Among the Bergenfield Library’s artifacts, Mr. Levin found original letters that GIs wrote back home during World War II; one of the letters is included in the book. He also canvassed the community for old photographs.
“One thing I did not want this book to be was a book of old buildings — that’s boring,” Mr. Levin said. “There are pictures obviously of old buildings, but the book is also filled with people, with action. People may recognize themselves or people they know in the book.”
He especially likes pictures with children, because pictures of children from the 1940s, ’50s, ’60s, and later are likely to include images of people who are still alive, and of people who might be recognized.
The cover of the Teaneck book is a photograph from the early 1960s. It shows a class sitting on the lawn of Teaneck High School, with the building’s gothic structure visible in the background. Ms. Kates, as it turned out, graduated around that time, and knew the kids in the picture. And one of the students who is pictured on the cover emailed Mr. Levin to say that he recognized himself and his friends.
The Bergenfield book cover showcases a 1967 photograph of the Bergenfield High School marching band performing on Washington Avenue in the town’s Memorial Day parade. Band members can be seen clearly, and Washington Avenue stores are recognizable in the background. Mr. Levin received the picture from Eva Gallione, a Bergenfield resident who grew up in the town.
The last picture in each of the books is a real action photo. The picture in the Teaneck book showcases a diverse group of children engaged in what appears to be a heated game of tug of war. The Bergenfield photo is of kids playing ice hockey on a frozen Cooper’s Pond. Mr. Levin found the hockey picture in the archives of the Bergenfield Museum, but other pictures in the book came from community members. Two of the pictures show police officers helping children, probably in the 1950s. One was taken at a bicycle clinic where cops would check the soundness of kids’ bicycles. The other shows an officer with a volunteer dressed as Santa Claus bringing gifts to a little boy on crutches. Another photo features costumed children lining up to buy tickets for a Halloween movie playing at the Bergenfield theater, which just closed a few months ago.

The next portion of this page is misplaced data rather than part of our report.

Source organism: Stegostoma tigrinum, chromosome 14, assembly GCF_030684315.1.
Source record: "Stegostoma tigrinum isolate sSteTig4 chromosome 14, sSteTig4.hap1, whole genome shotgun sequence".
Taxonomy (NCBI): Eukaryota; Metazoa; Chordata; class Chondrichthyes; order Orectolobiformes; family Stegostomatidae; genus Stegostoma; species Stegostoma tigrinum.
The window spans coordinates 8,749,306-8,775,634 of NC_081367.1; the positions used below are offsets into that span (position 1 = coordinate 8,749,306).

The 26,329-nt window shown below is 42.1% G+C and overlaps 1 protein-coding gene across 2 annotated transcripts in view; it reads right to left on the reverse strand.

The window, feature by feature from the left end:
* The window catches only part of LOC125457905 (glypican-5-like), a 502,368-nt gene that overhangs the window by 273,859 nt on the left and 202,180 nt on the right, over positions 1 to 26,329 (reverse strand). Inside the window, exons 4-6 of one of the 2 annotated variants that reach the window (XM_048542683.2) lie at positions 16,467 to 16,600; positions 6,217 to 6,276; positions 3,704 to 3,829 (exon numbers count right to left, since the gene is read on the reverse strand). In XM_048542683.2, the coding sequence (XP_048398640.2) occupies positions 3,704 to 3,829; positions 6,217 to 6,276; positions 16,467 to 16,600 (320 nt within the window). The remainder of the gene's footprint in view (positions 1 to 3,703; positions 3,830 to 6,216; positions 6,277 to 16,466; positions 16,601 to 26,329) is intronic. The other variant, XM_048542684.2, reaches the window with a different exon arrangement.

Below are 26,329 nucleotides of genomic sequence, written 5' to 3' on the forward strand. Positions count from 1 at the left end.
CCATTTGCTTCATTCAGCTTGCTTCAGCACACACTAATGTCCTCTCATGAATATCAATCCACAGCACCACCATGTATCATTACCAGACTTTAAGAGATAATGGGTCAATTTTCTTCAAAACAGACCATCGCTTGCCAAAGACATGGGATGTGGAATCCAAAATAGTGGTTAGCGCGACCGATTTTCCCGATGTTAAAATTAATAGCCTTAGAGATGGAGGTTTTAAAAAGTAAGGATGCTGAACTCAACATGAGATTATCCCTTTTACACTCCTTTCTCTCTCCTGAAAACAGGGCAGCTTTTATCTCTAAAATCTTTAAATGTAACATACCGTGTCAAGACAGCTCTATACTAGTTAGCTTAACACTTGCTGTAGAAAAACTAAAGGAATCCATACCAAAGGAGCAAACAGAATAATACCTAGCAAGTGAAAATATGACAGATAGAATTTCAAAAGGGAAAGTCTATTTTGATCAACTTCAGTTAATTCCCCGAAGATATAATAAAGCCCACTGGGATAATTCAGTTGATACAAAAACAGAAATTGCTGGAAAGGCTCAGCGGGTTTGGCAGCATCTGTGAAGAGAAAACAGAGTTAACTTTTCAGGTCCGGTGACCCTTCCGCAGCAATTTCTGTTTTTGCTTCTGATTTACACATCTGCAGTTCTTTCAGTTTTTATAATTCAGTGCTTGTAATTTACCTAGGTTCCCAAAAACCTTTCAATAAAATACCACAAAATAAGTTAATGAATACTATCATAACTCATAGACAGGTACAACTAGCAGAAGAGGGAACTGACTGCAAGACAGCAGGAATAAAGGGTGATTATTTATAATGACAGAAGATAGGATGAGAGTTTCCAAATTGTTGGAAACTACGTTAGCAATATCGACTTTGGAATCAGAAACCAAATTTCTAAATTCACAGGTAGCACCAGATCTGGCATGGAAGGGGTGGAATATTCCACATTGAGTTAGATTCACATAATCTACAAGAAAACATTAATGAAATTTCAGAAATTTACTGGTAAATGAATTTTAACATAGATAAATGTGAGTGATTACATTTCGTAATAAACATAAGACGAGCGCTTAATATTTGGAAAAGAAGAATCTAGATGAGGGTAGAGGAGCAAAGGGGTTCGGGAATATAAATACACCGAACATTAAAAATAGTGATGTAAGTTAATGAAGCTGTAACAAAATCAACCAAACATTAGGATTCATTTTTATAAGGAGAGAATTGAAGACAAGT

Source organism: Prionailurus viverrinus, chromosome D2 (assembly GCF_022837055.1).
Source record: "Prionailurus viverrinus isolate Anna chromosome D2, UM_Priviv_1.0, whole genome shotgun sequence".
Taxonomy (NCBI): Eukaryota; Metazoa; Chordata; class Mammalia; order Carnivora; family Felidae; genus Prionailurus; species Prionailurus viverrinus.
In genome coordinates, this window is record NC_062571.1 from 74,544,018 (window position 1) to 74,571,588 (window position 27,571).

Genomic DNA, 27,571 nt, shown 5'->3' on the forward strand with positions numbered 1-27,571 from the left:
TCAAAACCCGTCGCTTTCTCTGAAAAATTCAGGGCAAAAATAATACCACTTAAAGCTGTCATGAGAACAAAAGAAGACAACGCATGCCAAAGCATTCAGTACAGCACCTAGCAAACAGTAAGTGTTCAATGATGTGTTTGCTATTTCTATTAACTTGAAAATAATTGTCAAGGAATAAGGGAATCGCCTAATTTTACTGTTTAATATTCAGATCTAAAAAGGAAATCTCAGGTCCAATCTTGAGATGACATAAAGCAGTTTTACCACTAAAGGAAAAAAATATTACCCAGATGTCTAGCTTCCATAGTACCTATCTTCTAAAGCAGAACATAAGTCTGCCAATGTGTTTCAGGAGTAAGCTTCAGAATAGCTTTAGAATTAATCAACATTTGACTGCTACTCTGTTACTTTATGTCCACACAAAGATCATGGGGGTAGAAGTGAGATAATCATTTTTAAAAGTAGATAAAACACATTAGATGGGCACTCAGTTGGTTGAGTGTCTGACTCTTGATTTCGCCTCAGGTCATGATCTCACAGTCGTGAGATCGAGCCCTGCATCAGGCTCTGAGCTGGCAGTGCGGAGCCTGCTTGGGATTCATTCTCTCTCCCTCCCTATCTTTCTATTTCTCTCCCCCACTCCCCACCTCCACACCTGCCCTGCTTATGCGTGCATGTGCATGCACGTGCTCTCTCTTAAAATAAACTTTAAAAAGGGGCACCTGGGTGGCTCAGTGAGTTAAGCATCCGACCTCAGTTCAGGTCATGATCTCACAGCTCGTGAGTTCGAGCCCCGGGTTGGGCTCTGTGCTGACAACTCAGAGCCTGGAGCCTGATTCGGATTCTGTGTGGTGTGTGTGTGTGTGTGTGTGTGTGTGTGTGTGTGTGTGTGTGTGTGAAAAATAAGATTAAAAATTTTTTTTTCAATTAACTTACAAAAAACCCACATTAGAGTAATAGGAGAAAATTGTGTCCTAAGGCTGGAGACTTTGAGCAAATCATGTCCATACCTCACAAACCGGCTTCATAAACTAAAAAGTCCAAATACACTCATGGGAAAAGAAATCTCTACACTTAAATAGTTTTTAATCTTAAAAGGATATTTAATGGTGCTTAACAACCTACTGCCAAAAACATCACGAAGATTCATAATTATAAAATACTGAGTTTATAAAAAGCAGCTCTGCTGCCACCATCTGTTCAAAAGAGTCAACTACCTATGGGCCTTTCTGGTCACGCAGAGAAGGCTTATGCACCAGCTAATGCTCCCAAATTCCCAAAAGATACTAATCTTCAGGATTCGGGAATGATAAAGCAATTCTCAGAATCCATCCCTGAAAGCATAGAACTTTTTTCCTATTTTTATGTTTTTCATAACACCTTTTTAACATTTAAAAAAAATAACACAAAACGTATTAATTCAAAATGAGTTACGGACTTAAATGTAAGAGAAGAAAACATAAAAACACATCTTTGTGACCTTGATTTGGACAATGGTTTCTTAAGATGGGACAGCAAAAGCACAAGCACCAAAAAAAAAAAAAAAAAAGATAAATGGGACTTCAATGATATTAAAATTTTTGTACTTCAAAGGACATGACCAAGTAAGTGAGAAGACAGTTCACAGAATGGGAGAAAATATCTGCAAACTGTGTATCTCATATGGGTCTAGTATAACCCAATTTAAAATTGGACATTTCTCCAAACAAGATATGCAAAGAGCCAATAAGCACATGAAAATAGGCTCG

The book includes some of the town’s Jewish history as well. Mr. Levin was able to get old photographs from the family of Rabbi Jerome Blass, the longtime rabbi of the first synagogue in Bergenfield, the Bergenfield-Dumont Jewish Center. The congregation later changed its name to Congregation Beth Israel of the Northern Valley. In 2008, it merged with Congregation Beth Shalom in Teaneck.
One aspect of the project Mr. Levin found particularly interesting was learning just how dissimilar Bergenfield and Teaneck are. “These are two towns that kind of exist side by side, but they are very different, and they have such very different histories,” he said. “They developed in different ways.
“Teaneck had the advantage of being at the juncture of three major highways — Routes 4 and 80 and Interstate 95 — and that helped influence the way the town developed. Teaneck gained a major hospital, Holy Name; Teaneck gained a university, Fairleigh Dickinson; Teaneck gained a huge office complex and hotel in the Glenpointe.
“Bergenfield never gained any of those things. It was always just more of a quiet bedroom community that boasted landmarks such as, in my view, one of the most beautiful church buildings in New Jersey, South Church, which has been there since 1799, and its neighbor, what I believe is one of the most beautiful municipal spaces in Bergen County, Cooper’s Pond. At the northern edge of the pond is the old house where the chairmaker Tunis Cooper used to live, and that house now is the home of the Bergenfield Museum.
“So you have this wonderful historic region in Bergenfield, with the church, and the museum, and the pond. And it’s a town with traditions. It’s a very civic-minded town. Residents rally around their traditions. They love their marching band, which is probably one of the most eminent in New Jersey.”
Mr. Levin found that the book was a very meaningful project. “I just love local history,” he said. “I think most people do. If you live in a town, if you’re always on Cedar Lane in Teaneck, or if you’re always on Washington Avenue in Bergenfield, I think there’s a natural interest in what did this place look like 70 years ago. One of the opportunities of these books is to show what these towns looked like and how they evolved.
“These are the towns we live in,” he continued. “We’re members of these communities. Why shouldn’t we know the history of our communities?
“People love looking at photographs. You can learn a lot from these books by looking at the old photographs, by reading the captions, and by getting a sense of how these towns have developed over more than 100 years. It’s just fascinating to see how these towns have started out.”
As for Bergenfield, “it’s a tough town not to like,” Mr. Levin concluded. “It’s good food, it’s friendly people, it’s an interesting history, and I really felt a kinship with this town. And, of course, it’s been part of my life for more than 30 years.”